Materials Performance Supplements

TANK 2018

Materials Performance is the world's most widely circulated magazine dedicated to corrosion prevention and control. MP provides information about the latest corrosion control technologies and practical applications for every industry and environment.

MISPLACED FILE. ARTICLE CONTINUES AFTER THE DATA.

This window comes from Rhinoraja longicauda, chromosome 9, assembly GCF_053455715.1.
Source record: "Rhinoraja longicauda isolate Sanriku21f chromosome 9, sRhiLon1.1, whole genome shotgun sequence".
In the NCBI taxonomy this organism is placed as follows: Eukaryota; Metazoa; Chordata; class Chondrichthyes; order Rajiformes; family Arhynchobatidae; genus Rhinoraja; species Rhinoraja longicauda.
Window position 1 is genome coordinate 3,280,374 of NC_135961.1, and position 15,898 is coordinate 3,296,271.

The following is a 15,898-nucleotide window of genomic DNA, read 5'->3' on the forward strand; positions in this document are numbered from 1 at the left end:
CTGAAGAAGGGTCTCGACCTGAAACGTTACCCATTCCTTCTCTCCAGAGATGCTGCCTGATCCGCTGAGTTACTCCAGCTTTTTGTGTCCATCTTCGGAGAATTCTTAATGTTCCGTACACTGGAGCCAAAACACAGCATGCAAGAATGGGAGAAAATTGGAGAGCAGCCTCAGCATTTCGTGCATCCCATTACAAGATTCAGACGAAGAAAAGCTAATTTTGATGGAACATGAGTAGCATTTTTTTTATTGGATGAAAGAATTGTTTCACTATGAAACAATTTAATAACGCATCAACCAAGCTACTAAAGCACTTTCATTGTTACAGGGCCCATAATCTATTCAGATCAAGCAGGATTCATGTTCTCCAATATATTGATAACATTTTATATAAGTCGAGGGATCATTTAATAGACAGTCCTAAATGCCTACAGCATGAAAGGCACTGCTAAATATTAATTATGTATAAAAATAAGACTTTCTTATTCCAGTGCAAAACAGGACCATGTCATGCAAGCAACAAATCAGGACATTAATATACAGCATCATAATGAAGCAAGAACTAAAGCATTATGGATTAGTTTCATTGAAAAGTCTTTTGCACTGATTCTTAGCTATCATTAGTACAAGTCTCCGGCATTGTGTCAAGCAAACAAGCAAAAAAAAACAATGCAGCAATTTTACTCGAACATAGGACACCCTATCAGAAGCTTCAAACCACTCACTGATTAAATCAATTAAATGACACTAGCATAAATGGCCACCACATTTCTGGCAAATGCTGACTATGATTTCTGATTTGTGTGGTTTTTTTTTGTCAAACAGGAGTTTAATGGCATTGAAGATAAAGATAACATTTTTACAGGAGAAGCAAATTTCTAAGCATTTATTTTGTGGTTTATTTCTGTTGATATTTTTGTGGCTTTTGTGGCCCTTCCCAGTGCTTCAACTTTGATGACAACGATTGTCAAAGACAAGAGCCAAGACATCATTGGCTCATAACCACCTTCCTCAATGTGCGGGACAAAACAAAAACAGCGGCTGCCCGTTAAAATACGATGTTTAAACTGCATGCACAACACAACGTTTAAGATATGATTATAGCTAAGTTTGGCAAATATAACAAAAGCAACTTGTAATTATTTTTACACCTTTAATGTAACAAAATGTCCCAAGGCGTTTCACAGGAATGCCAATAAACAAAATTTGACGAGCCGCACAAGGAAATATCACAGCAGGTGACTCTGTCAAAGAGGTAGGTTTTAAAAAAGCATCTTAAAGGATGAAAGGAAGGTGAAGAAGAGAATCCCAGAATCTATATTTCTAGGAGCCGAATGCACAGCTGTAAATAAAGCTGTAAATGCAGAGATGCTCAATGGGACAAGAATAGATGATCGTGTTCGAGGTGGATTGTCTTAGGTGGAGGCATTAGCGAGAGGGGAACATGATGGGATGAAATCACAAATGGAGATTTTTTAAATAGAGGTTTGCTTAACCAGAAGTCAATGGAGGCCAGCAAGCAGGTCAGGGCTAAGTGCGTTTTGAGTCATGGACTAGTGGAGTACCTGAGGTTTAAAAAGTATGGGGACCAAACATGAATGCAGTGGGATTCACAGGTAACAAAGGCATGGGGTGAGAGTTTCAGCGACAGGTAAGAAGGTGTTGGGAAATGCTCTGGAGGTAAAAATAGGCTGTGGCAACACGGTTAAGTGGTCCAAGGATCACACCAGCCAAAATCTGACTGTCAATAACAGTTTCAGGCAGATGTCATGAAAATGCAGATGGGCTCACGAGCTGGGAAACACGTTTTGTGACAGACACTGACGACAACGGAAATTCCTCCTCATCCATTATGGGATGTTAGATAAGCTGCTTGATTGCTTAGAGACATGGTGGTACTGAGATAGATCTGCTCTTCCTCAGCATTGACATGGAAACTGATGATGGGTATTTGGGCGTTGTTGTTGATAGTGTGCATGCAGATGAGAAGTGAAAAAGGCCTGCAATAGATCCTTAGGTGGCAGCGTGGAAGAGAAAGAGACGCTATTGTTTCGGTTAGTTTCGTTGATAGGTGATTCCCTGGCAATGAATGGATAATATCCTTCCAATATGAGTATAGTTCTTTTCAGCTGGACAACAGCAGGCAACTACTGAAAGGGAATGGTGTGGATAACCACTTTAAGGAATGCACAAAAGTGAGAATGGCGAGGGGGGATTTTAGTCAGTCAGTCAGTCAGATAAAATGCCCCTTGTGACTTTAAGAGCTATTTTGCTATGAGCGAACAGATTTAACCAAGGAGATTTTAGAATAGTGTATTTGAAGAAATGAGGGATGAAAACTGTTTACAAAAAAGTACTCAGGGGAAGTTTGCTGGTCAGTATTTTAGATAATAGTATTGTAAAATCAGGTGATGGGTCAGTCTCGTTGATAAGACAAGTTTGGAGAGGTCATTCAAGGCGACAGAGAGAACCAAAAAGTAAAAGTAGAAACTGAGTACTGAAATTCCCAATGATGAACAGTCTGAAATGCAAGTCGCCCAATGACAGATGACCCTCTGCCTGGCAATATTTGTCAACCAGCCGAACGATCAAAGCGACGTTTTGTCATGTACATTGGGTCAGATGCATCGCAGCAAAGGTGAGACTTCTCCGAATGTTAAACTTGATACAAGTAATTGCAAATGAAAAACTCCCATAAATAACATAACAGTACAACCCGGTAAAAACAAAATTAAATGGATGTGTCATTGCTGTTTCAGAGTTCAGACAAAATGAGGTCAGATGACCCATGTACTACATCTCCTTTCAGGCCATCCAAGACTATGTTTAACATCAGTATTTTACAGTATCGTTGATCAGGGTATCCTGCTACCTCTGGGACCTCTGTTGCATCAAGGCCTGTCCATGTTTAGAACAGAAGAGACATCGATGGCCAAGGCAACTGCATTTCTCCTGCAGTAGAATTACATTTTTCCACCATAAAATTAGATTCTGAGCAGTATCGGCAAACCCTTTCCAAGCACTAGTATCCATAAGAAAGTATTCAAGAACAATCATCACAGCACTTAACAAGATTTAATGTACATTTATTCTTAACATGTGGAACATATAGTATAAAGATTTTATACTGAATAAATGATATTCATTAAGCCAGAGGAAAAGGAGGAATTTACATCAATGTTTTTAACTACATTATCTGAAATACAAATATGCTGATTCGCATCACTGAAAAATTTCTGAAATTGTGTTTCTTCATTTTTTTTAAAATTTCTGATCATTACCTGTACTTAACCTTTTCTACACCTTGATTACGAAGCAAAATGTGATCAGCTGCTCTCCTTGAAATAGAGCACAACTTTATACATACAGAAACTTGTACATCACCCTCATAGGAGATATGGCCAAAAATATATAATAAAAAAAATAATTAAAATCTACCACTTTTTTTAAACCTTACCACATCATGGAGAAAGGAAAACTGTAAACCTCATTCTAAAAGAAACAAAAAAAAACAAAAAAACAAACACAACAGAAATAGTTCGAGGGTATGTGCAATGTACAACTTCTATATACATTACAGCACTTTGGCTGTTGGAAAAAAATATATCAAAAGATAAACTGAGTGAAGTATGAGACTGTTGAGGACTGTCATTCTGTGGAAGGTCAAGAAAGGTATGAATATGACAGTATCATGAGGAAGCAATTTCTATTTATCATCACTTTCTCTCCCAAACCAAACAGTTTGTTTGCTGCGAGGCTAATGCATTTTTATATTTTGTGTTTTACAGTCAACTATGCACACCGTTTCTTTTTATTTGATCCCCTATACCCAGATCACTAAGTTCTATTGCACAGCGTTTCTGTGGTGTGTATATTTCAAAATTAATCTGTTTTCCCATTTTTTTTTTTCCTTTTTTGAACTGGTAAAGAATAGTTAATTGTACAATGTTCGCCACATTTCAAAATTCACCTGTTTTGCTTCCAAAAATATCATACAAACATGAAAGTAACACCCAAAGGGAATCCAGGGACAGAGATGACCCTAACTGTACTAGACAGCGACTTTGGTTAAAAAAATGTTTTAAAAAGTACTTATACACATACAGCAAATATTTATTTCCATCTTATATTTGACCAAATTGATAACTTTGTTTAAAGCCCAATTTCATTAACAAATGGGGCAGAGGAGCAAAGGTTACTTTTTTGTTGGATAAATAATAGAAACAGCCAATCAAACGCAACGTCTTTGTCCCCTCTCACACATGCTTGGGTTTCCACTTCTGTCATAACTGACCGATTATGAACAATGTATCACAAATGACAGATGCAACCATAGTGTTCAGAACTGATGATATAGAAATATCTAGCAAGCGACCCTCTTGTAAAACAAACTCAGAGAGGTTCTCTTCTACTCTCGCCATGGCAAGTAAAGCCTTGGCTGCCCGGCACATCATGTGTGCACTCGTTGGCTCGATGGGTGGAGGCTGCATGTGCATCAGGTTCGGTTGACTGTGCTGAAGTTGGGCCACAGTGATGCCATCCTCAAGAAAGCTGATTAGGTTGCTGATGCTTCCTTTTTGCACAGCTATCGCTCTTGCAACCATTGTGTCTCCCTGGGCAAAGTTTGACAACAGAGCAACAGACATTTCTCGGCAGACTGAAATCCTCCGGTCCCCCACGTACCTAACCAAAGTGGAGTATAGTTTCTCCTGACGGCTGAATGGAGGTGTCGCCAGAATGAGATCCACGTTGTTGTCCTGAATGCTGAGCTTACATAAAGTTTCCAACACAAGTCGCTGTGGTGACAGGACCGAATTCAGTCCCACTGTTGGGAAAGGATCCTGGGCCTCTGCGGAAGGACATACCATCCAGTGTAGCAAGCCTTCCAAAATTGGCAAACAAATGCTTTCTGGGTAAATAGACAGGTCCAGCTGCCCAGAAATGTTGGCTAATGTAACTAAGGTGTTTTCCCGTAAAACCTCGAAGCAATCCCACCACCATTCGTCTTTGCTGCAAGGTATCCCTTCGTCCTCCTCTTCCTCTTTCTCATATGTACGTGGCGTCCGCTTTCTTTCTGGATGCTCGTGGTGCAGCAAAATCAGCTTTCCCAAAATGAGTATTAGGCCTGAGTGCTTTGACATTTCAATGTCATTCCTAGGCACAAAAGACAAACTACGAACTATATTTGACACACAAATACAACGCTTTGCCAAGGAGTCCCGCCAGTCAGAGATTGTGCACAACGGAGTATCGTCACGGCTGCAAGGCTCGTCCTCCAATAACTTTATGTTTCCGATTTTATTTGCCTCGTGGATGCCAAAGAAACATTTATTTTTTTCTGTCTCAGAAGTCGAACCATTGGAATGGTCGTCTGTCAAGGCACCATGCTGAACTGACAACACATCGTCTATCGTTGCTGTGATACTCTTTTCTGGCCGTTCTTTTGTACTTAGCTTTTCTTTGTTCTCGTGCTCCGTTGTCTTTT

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26 MAY 2018 W W W.MATERIALSPERFORMANCE.COM TANK CORROSION CONTROL SUPPLEMENT TO MP primer that was not visible to the eye and could be viewed only when blowing the sur- face or at the end of each spray pass. This powder presented as fine clouds, mostly visible when crossing natural light. The specification requested a tolerance rating ≥2, which requests removal of visible dust as described in the standard but doesn't deal with nonvisible dust. This contamination was widespread and presented a significant risk to the coat- ing adhesion. The head contractor along with the applicator said, "The specification says we only need to supply four compliant tape tests, and we have achieved that." This situation was difficult because the client hadn't provided me with authority, and the specification didn't effectively deal with dust contamination. I first asked the client to provide a site instruction to include the recleaning of any areas of surface dust found to not comply with the specification. Second, I asked the coatings manufacturer if it would endorse application over a powdery dust layer. The coating manufacturer's response hit my inbox before the client could get back to me. Obviously, the answer was a resounding "no." When this was confirmed via email, I for warded it to all parties and recom- mended that the coating application be halted until cleanliness was achieved. During this time, the applicator had applied coatings to 25% of the tank's floor area. I did not have the authority to prevent this work; however, through my effort, the team decided to reclean the remaining floor area. Strictly speaking, a nonconformance was not applicable; however, all informa- tion was captured in my report for future reference, and the client responded by thanking me a few weeks later. Excellence and Improvement A coating inspector does not perform surface preparation, provide materials, nor apply coatings. Nor does he or she provide a warranty or guarantee of the coating per- formance. Our role as coatings inspectors is to observe, inspect, test, and report. We are, however, requested to observe the project documentation and report compliance and noncompliance in accordance with the specification, standards referenced, manu- facturers' data sheets, and written site instructions. O n projects w h ere w orkmanship i s poor, our inspection reports should include twice as much data to describe tasks per- formed and project difficulties. I recom- mend that every inspector be vigilant in providing a daily site diary of tasks per- formed and project difficulties, especially on projects where your authority or the specification is insufficient. A d d i t i o n a l ly, a n i n s p e c t o r s h o u l d d e scri b e go o d w orkm an ship—w ith out endorsing coating performance—and high- light practices used to provide high-quality work. For example, I was engaged by a client who needed to improve the quality of the coating application in order to achieve increased durability. The asset is a network of buried mild steel oil transmission pipe- lines in Australia. The owner had endured a history of poor applications, including runs and inclusions because the field staff cul- ture believed it would "just get buried any- way." Each dig required the removal of exist- ing coatings, usually coal tar enamel or two-layer polyethylene (yellow jacket), fol- lowed by nondestructive material testing of the metal surface. Once the pipe was con- firmed fit for AS 2885.3, 3 "Pipelines—Gas and Liquid Petroleum Operation and Main- tenance," it was prepared and recoated in accordance with the owner's specification document. Over the course of two years, there have been 84 digs of this type, and we have been successful in providing on-site inspection of hold points. Each report has a section for "Items of Excellence" and a section for "Items for Improvement." Items of excellence included: • Use of canopi e s for prot e ction during inclement weather • Use of plyboard panels for flooring in each dig to — Keep either mud or dust from contaminating the surface — Provide a cleaner work envi- ronment for applicators • Self-inspection by the applicator in between inspection points Photo courtesy of Justin Rigby. Tank Protection Articles

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